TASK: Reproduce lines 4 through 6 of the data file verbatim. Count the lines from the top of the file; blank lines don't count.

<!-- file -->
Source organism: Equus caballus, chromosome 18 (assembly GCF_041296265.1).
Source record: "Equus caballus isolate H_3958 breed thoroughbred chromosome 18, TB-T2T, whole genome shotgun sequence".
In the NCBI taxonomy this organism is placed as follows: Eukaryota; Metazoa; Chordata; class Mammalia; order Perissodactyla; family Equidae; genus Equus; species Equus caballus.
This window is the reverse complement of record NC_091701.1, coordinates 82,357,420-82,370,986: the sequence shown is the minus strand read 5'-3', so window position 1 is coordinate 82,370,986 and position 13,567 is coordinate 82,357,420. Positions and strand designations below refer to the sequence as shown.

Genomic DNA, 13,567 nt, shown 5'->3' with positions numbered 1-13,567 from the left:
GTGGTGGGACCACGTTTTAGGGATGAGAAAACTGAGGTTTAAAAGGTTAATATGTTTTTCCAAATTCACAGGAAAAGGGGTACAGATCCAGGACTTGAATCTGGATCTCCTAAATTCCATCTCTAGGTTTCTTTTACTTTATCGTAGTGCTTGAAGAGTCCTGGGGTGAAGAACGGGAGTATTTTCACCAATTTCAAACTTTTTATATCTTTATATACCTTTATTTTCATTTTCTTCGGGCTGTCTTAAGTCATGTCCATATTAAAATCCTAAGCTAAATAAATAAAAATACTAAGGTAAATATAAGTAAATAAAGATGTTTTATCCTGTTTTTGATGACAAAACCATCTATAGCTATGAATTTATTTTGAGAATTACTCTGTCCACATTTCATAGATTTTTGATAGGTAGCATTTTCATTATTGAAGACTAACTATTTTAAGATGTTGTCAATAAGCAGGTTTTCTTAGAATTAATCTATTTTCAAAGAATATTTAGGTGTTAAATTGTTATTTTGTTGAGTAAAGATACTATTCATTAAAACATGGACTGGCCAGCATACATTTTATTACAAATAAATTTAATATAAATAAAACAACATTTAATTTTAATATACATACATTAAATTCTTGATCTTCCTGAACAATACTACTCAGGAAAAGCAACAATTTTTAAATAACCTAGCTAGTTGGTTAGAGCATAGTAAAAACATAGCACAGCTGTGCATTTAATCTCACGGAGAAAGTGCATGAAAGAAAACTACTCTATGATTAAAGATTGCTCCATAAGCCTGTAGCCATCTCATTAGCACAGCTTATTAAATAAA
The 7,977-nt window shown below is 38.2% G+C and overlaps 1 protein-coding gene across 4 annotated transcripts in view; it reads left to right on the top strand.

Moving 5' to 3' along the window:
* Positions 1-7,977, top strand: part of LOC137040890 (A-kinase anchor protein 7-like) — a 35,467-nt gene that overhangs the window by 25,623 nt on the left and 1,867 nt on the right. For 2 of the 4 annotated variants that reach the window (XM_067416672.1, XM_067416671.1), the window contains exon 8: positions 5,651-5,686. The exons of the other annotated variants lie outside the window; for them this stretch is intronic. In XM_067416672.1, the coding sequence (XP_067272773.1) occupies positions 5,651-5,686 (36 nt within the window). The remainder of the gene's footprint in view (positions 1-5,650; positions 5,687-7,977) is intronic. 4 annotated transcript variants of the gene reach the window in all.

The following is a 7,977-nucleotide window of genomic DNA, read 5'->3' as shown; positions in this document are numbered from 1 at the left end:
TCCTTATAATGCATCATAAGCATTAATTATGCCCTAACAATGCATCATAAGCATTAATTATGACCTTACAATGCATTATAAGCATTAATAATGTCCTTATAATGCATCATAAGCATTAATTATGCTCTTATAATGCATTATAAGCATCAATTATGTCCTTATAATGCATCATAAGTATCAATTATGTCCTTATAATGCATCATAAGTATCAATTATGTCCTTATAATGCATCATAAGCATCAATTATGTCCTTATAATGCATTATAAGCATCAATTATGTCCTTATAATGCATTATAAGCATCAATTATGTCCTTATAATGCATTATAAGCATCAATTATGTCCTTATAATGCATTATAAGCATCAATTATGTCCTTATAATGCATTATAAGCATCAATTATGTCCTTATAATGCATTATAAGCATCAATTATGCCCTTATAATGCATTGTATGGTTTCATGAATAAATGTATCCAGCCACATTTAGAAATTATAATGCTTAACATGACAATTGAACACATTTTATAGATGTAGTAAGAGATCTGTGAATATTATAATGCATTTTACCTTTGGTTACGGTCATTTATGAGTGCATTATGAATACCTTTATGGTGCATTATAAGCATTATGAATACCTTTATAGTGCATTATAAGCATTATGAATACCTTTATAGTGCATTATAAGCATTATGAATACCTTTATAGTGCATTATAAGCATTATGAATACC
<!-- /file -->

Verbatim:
This window is the reverse complement of record NC_091701.1, coordinates 82,357,420-82,370,986: the sequence shown is the minus strand read 5'-3', so window position 1 is coordinate 82,370,986 and position 13,567 is coordinate 82,357,420. Positions and strand designations below refer to the sequence as shown.

Genomic DNA, 13,567 nt, shown 5'->3' with positions numbered 1-13,567 from the left:
GTGGTGGGACCACGTTTTAGGGATGAGAAAACTGAGGTTTAAAAGGTTAATATGTTTTTCCAAATTCACAGGAAAAGGGGTACAGATCCAGGACTTGAATCTGGATCTCCTAAATTCCATCTCTAGGTTTCTTTTACTTTATCGTAGTGCTTGAAGAGTCCTGGGGTGAAGAACGGGAGTATTTTCACCAATTTCAAACTTTTTATATCTTTATATACCTTTATTTTCATTTTCTTCGGGCTGTCTTAAGTCATGTCCATATTAAAATCCTAAGCTAAATAAATAAAAATACTAAGGTAAATATAAGTAAATAAAGATGTTTTATCCTGTTTTTGATGACAAAACCATCTATAGCTATGAATTTATTTTGAGAATTACTCTGTCCACATTTCATAGATTTTTGATAGGTAGCATTTTCATTATTGAAGACTAACTATTTTAAGATGTTGTCAATAAGCAGGTTTTCTTAGAATTAATCTATTTTCAAAGAATATTTAGGTGTTAAATTGTTATTTTGTTGAGTAAAGATACTATTCATTAAAACATGGACTGGCCAGCATACATTTTATTACAAATAAATTTAATATAAATAAAACAACATTTAATTTTAATATACATACATTAAATTCTTGATCTTCCTGAACAATACTACTCAGGAAAAGCAACAATTTTTAAATAACCTAGCTAGTTGGTTAGAGCATAGTAAAAACATAGCACAGCTGTGCATTTAATCTCACGGAGAAAGTGCATGAAAGAAAACTACTCTATGATTAAAGATTGCTCCATAAGCCTGTAGCCATCTCATTAGCACAGCTTATTAAATAAA